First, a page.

... once I know enough about your system, you have a problem. If I know, for example, the hashing algorithm, I can begin a slow attack using rainbow tables targeting that hash size/characteristics, going from the most likely to the least likely characters. I don't even need to come up with YOUR p

        • by NeoMorphy (576507)

          There's also no such thing as 100% bug-free.

          What kind of attitude is that? /bin/true on Solaris looks bug free to me.

    • by LingNoi (1066278)

      I could see a few ways to do it..

      - Linux games are becoming more popular
      - A poorly coded script on a webserver that lets you upload and execute a file

    • by xaoslaad (590527)
      Attacks come from inside too. Disgruntled user, or even just a dev or curious individual who read an article and decided to go try it. Shell and bastion servers are a reality for some.
    • by drolli (522659)

      so i gather we just forget about any access control and everybody is root?

    • by evilviper (135110)

      If someone is in a position to run a local exploit, aren't you pretty much fucked anyways?

      No. "Multiuser system" indicates users are secure from one another. Linux is not ms-dos. I'm sure vmware would like you to believe otherwise.

      Network services use multiuser system access controls to good effect. Bind, ntp, etc., will chroot themselves into a nearly empty dir, and then drop privledges. This means an exploit in, say, bind results in attackers only getting a non-privledged account access on the targe

  • It'll be fixed tomorrow
  • Start programming, Linus!

  • Link to more info (Score:5, Informative)

    by milbournosphere (1273186) on Wednesday January 25, 2012 @06:15PM (#38823511)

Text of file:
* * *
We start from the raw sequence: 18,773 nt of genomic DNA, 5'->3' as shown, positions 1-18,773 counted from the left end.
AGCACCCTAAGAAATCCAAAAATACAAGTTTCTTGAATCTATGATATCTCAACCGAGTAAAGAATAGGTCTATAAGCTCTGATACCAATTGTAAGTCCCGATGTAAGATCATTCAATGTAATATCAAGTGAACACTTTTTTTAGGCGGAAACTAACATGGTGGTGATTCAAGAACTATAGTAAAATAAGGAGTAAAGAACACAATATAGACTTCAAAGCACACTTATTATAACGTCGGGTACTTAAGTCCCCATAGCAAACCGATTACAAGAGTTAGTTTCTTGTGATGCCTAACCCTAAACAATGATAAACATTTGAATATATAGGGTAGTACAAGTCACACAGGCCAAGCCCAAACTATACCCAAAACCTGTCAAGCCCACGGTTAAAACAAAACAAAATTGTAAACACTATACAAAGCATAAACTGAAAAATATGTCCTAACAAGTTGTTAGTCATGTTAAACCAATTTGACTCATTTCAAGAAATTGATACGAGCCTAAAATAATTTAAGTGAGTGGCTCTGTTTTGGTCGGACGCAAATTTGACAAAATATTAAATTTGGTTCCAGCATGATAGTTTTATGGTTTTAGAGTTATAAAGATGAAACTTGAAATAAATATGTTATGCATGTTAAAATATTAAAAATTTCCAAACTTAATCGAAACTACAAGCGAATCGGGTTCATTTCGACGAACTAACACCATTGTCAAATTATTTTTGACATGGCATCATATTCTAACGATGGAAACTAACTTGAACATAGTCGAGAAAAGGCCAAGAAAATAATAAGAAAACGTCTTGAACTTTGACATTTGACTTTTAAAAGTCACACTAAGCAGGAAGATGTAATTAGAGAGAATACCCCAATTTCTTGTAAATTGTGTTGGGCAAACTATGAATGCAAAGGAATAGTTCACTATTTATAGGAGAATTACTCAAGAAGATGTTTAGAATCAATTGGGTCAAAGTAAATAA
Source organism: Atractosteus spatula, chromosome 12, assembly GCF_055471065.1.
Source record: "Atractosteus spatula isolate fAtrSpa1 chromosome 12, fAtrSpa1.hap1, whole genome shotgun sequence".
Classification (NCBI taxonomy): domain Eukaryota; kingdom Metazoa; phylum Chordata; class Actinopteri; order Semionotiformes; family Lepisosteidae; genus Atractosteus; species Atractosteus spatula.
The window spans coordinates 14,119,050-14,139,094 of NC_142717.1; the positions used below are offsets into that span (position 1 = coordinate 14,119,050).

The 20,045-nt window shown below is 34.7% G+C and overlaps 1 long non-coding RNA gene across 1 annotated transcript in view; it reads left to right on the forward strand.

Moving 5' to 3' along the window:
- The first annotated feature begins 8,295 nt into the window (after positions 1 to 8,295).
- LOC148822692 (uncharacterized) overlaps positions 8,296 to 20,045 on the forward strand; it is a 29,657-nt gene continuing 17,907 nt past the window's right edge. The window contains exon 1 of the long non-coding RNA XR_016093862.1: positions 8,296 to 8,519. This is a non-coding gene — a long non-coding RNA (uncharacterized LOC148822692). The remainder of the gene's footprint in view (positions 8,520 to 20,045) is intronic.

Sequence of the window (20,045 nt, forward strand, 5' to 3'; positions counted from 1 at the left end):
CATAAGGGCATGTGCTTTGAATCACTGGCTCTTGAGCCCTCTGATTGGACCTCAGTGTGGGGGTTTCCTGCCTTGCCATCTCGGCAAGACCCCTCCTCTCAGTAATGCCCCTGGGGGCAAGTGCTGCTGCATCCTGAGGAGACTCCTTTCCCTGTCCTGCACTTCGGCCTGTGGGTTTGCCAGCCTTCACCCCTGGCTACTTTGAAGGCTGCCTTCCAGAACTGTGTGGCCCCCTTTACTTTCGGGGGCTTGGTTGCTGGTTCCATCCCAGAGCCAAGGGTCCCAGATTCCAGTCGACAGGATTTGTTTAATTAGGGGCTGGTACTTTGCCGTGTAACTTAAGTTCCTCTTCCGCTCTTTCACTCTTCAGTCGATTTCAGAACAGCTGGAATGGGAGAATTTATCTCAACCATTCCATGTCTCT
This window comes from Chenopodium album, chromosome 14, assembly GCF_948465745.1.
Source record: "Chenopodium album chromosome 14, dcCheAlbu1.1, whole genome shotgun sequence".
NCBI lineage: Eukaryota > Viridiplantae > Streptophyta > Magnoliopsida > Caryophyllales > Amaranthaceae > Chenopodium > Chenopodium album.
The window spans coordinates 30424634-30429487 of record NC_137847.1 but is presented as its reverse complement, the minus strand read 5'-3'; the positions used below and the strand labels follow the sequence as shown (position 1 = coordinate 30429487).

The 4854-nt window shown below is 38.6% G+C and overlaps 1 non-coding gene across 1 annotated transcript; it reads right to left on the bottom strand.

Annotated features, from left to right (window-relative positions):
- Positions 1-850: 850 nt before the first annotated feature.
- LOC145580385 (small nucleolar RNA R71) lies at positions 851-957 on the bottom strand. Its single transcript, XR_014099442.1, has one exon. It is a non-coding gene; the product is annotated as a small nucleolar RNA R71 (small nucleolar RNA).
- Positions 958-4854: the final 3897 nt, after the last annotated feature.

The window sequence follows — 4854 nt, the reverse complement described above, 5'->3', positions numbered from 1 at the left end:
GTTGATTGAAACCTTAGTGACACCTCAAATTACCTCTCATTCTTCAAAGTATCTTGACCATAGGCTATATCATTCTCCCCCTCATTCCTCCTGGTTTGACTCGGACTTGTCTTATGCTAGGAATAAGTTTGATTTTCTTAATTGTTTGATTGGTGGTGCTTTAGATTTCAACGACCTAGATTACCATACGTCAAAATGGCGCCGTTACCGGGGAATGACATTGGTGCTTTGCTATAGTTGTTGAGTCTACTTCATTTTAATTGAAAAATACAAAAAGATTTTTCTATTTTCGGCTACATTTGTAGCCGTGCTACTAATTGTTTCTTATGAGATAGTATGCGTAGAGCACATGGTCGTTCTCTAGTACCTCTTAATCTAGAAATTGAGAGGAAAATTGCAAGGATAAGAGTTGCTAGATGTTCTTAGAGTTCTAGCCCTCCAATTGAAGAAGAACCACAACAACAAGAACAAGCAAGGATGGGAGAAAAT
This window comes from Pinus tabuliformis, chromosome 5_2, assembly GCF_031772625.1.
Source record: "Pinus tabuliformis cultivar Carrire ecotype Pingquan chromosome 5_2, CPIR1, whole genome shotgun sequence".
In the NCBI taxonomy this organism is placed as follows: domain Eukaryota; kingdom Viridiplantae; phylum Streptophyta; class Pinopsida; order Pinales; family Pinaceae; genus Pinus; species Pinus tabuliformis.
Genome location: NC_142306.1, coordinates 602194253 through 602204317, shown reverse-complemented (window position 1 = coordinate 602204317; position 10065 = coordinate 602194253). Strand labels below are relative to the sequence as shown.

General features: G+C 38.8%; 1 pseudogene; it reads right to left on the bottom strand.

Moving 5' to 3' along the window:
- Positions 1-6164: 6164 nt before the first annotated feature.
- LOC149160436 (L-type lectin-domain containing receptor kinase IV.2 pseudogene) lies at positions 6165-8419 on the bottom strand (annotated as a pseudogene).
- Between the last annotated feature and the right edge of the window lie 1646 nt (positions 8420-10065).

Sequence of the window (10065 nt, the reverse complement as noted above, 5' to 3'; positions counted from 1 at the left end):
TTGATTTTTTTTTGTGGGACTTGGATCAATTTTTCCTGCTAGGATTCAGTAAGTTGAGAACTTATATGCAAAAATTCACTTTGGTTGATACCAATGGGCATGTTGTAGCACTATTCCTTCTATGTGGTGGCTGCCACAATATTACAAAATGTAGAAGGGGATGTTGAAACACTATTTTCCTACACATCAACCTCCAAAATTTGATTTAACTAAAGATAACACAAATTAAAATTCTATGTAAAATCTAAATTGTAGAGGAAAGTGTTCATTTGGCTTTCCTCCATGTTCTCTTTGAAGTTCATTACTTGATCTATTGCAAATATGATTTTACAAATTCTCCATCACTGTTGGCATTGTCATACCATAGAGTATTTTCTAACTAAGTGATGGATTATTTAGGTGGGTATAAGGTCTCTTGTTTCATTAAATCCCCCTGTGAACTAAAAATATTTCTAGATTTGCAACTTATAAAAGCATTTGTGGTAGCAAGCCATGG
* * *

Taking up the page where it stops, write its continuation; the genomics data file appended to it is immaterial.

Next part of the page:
It's a geekier breakdown, but is quite informative.

    http://blog.zx2c4.com/749

    Gets into the memory specifics of the bug. I found it to be far better than the actual article.

    • by c++0xFF (1758032)

      Thank you! I was browsing through Linus's patch and couldn't make heads or tails of it.

      That and I couldn't help noticing that he got rid of a bunch of goto statements while he was at it. At least these gotos were actually used for error handling...

  • by Trogre (513942) on Wednesday January 25, 2012 @06:43PM (#38823769) Homepage

    Since this bug was introduced in Linux 2.6.39 Debian Stable (squeeze, Linux 2.6.32) is not affected. Unstable(sid, Linux 3.1) has already been patched, though Testing (wheezy) is still vulnerable.

    More information here [debian.org]

    • I've been looking around but haven't found any information on when the fix might migrate into Testing. Any idea?

  • Simple explanation (Score:5, Informative)

    by Chemisor (97276) on Wednesday January 25, 2012 @07:49PM (#38824241)

    There is /proc/pid/mem, a pseudofile referring to the memory of process pid. It has 0600 permissions so you can't write to the memory of other users' processes. The bug occurs when you exec an suid executable and the kernel does not change open fds for /proc/pid/mem. This way, you can open mem, dup it to stderr, and exec su with a garbage parameter. su will duly print an error, quoting the offending parameter, writing to its process memory. With a properly selected shellcode you can get root.

  • /dev/kmem and 4.2 BSD spy program batman!
  • What'd "//" be ? (Score:5, Informative)

    by aglider (2435074) on Thursday January 26, 2012 @02:48AM (#38826219) Homepage

    /proc//mem

    is the very wrong quotation!
    The original source [techworld.com.au] quotes instead:

    /proc/<pid>/mem

    which is the memory as seen by a certain process whose PID is <pid>.
    Moreover, there's no "/proc/mem" file and the "//" whould be interpreted as "/".
    But maybe that'd be just the Slashdot editor.

    • by mx+b (2078162)
      I think /. simply ate the greater-than and less-than signs and everything in between, thinking it was an html tag.
  • What programs depend on it to be writeable? Just make the file read-only for the PID owner.